This approach points to a few critical factors:

    - making the most of available platforms: the unparalleled marketplace they afford their users can easily turn into a minefield on those who fail to master IP rights, privacy, data ownership and other restrictions to business. A guiding hand is therefore welcome to cut a safe, ever-compliant path into a mostly appealing territory that might prove treacherous occasionally.

    - fine-tuning industry-sourced solutions helps contain the investment risk, through Public-Private Partnerships for instance.

    - avoiding pitfalls and hedging risk is fine, but you also want optimal result. In this respect, a Dutch report quipped that ‘everybody except the farmer is doing precision farming’ to flag the fact that some business models may meet suppliers’ needs or those of environmentalists and keep farmers short-changed at the same time. Whether or not based on remote sensing, the right solution has to be farmer-centric. Meanwhile, technology will keep on upping the ante as exemplified by quantum computing, poised to give ‘precision’ a brand-new meaning: a number-crunching task that got discarded because it would take decades to complete will now take only days.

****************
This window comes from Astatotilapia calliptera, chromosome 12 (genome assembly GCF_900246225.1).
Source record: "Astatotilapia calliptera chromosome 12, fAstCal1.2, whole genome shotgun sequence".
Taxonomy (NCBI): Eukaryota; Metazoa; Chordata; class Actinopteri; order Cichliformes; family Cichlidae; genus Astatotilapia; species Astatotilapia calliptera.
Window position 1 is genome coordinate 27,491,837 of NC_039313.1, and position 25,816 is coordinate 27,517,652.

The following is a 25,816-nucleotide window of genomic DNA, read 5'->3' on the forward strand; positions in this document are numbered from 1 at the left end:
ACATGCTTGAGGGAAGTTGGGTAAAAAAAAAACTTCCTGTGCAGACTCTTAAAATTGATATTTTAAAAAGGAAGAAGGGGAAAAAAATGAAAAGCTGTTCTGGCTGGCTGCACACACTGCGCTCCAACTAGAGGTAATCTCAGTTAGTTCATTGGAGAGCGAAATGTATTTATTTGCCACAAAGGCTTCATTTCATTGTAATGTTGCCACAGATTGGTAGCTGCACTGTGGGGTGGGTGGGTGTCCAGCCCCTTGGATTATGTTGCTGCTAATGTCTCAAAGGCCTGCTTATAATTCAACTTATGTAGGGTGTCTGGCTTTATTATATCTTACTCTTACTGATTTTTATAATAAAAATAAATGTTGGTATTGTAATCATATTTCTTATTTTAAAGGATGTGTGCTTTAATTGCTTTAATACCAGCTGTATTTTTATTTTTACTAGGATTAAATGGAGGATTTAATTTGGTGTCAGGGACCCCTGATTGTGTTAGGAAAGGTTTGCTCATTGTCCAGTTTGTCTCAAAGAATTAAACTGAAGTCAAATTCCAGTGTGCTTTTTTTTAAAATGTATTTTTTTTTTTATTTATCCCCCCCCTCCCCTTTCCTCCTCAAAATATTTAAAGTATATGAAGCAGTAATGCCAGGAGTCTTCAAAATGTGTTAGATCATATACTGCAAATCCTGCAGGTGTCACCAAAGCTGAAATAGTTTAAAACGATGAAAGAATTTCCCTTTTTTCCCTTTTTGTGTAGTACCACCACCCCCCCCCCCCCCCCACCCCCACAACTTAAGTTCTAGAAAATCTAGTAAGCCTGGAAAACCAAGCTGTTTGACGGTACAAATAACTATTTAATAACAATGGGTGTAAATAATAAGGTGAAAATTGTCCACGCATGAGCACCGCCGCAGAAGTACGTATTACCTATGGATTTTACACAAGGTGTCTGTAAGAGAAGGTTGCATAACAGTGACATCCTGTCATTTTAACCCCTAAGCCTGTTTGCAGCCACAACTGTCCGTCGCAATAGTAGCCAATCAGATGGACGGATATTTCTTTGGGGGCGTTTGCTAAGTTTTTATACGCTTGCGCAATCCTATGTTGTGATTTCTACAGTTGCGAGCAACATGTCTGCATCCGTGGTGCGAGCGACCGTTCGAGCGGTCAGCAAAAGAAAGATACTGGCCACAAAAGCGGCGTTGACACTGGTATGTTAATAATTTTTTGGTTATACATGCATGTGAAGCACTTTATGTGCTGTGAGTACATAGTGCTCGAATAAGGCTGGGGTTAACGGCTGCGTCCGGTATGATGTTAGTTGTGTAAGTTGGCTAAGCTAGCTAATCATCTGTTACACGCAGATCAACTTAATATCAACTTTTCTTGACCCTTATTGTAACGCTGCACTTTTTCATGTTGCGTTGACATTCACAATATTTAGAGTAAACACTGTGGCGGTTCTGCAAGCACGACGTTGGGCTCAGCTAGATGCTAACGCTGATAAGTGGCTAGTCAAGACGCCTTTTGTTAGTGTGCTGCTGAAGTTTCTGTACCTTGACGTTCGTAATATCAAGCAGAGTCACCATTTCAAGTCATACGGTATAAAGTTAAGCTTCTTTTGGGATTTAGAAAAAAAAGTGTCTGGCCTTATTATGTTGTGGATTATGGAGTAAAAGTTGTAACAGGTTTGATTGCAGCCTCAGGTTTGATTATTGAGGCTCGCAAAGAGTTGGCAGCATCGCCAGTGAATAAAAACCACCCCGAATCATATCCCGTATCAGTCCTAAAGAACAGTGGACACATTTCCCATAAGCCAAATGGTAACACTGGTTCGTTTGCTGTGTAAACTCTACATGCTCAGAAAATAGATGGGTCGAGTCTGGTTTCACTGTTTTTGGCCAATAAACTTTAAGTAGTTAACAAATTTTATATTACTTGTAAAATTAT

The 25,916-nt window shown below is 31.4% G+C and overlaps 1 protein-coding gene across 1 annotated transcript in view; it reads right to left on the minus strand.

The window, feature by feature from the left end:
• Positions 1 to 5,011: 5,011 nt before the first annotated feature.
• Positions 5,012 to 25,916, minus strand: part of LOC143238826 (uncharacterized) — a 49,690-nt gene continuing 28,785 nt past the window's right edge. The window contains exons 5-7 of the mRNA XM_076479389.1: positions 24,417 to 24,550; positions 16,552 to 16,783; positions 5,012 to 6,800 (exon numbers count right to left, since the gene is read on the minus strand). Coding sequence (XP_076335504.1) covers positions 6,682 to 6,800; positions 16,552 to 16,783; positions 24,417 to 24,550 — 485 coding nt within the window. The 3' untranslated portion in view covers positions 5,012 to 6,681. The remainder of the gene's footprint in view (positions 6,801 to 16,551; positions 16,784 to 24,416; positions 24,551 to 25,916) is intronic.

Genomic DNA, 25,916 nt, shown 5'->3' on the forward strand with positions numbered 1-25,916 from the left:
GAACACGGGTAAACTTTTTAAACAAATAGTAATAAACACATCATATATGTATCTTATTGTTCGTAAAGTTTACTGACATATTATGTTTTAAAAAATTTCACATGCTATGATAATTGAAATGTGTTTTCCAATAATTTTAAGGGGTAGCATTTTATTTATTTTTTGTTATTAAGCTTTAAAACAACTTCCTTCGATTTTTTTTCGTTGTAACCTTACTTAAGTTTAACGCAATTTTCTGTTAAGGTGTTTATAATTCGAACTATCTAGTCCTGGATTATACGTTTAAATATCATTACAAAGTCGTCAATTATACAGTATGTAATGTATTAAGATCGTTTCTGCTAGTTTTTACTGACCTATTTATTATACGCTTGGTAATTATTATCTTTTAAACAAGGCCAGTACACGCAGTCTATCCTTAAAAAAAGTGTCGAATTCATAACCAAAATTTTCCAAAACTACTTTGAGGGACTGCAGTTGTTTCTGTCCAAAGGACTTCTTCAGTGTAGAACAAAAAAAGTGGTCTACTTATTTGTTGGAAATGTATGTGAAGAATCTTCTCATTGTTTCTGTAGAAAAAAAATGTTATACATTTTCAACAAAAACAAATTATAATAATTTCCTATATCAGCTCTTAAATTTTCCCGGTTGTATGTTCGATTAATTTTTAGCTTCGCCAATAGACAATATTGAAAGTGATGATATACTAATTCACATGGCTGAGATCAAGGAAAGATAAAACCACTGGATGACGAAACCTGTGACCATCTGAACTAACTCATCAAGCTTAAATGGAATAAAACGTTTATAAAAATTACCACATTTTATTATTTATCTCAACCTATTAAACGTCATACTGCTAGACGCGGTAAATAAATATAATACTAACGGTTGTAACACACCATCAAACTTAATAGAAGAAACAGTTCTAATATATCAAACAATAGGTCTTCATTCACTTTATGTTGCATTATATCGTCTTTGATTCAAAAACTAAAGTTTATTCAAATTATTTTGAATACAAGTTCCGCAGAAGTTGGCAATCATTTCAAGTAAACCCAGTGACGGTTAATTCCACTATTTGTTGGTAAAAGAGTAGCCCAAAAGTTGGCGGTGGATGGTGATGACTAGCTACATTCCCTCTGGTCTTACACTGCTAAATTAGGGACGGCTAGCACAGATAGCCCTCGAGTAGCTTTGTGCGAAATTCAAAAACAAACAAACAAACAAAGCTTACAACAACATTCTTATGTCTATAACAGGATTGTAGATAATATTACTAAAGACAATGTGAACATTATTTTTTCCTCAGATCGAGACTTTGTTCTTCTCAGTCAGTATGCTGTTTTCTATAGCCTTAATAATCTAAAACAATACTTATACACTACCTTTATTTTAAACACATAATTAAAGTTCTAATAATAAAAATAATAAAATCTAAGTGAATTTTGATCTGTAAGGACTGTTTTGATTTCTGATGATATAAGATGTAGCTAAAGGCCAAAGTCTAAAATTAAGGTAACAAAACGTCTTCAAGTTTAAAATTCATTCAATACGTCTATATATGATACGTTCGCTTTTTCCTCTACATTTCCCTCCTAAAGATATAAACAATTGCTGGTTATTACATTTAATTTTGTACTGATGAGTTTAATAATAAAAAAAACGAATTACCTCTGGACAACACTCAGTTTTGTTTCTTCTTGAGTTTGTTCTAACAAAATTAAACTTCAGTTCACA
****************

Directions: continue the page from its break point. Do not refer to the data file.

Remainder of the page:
- making adequate infrastructures available is a prerequisite to enable farmers to take charge. In this particular respect, the EU makes a whole gamut of instruments available, from dedicated funds like the ‘European Agricultural Fund for Rural Development’ to more horizontal ‘European Strategic and Investment Funds’ or to the ‘European Fund for Strategic Investment’ brand new flagship. In light of the positive track-record of these funds, the EU may even do more to enable farmers to take advantage anytime anywhere of the terabytes of data churned out on a daily basis by Copernicus, for example. Joint advocacy may therefore be a consideration for ICT and farmers’ trade associations. 

    Indeed, the question that keeps nagging all stakeholders is about the root cause of the enduring gap between the promises of ICT and its relatively slow uptake in the farm. While remote sensing is clearly a missing link in this respect, technology is not to be blamed: remote sensing may be oversold, it may underperform occasionally, but drones can under certain conditions substitute satellite as a source for imaging whenever necessary, at a higher cost though.

    In any case, crop-embedded sensors or those in the soil (proximity sensing) should also be combined with data coming from the sky as well as from other resources in order to form the ecosystem that we call smart farming.

    The real challenge won’t sound outlandish to the followers of the ‘Digital in Practice Programme’ as this theme reverberates across more than one sector considered so far: technology’s ultimate test is how it is appropriated by humans it is made for.

    For more information please contact:

    Patrice Chazerand
    Director
    patrice.chazerand@digitaleurope.org    
      Katarzyna Koziol
    Project Officer
    katarzyna.koziol@digitaleurope.org